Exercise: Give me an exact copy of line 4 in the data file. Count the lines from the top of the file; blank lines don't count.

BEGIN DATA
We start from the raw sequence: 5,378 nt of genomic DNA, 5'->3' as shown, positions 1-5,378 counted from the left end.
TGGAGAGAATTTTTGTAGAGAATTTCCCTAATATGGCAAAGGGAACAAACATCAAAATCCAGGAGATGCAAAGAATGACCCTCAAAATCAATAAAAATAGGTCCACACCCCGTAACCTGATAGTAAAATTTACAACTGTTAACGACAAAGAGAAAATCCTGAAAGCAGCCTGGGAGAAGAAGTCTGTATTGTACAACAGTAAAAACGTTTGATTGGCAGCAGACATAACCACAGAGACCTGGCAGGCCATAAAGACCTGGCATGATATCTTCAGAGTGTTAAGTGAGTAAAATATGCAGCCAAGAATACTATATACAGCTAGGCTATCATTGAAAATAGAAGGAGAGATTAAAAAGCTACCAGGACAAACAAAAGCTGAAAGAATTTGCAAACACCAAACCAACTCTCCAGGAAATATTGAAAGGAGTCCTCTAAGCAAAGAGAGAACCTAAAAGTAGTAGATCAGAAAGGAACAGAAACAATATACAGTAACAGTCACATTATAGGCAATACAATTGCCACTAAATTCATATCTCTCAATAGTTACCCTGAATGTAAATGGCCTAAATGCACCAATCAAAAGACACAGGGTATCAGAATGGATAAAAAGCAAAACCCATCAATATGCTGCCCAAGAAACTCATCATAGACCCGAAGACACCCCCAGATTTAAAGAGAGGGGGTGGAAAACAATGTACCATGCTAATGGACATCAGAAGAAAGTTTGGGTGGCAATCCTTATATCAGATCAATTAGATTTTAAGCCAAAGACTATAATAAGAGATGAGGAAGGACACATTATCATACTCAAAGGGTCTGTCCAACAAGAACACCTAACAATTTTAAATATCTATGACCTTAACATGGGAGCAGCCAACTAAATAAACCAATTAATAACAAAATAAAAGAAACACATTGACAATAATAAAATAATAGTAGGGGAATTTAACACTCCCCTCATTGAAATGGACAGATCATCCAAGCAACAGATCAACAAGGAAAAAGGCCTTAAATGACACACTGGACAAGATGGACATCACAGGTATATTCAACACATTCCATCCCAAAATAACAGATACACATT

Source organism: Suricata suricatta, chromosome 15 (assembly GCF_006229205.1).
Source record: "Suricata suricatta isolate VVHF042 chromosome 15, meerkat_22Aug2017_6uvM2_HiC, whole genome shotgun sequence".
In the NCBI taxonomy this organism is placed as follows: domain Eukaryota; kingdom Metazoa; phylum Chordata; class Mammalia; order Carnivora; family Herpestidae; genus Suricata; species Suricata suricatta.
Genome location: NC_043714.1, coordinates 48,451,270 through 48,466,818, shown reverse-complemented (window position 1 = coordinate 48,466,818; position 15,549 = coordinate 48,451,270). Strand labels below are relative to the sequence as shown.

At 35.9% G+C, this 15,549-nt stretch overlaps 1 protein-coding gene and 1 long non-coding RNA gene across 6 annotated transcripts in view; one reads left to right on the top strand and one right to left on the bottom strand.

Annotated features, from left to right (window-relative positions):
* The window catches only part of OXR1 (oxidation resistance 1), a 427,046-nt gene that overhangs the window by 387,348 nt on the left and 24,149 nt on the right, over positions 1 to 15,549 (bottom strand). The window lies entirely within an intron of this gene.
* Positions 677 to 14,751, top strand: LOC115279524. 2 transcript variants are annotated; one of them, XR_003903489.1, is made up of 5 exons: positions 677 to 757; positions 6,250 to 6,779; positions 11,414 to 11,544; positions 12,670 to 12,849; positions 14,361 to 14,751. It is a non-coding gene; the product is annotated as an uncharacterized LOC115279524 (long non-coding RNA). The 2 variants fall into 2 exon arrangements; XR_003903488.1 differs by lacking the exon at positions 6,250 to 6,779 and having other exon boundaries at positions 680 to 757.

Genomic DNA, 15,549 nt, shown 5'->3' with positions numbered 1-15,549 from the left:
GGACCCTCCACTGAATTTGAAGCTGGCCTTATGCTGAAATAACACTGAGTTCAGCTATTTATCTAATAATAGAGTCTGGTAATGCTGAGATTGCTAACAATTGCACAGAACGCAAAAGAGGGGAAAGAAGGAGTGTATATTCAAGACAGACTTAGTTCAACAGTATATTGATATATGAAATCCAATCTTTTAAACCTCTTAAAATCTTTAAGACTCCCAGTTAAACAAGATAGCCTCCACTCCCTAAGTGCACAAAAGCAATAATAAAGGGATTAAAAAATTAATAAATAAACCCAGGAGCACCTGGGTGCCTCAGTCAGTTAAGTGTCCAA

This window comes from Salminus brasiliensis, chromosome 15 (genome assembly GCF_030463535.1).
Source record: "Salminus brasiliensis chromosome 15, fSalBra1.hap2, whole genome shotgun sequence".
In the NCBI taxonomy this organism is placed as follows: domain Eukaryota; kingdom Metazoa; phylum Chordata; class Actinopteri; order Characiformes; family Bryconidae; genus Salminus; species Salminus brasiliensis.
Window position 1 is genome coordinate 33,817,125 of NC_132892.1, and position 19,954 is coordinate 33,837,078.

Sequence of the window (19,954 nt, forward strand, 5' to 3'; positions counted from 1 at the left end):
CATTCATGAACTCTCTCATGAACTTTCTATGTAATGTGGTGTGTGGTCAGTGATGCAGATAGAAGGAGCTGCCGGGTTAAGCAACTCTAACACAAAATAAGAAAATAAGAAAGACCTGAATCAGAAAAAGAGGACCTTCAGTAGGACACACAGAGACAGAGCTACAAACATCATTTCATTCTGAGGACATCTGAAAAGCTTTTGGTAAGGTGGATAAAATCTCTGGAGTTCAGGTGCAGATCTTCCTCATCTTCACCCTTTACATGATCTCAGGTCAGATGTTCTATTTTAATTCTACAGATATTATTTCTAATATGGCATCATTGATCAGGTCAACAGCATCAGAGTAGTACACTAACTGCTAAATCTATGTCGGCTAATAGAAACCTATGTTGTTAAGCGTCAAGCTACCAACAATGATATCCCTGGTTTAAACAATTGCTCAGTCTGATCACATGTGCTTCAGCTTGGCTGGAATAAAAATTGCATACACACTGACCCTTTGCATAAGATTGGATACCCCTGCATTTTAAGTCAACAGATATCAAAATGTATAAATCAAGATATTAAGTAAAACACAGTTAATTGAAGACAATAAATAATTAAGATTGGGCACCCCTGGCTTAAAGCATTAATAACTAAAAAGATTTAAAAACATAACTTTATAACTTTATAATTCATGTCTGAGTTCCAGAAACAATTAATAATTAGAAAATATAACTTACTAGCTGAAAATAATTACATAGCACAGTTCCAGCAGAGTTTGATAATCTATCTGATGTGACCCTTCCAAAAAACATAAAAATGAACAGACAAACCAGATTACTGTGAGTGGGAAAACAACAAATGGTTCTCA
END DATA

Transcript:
Source record: "Suricata suricatta isolate VVHF042 chromosome 15, meerkat_22Aug2017_6uvM2_HiC, whole genome shotgun sequence".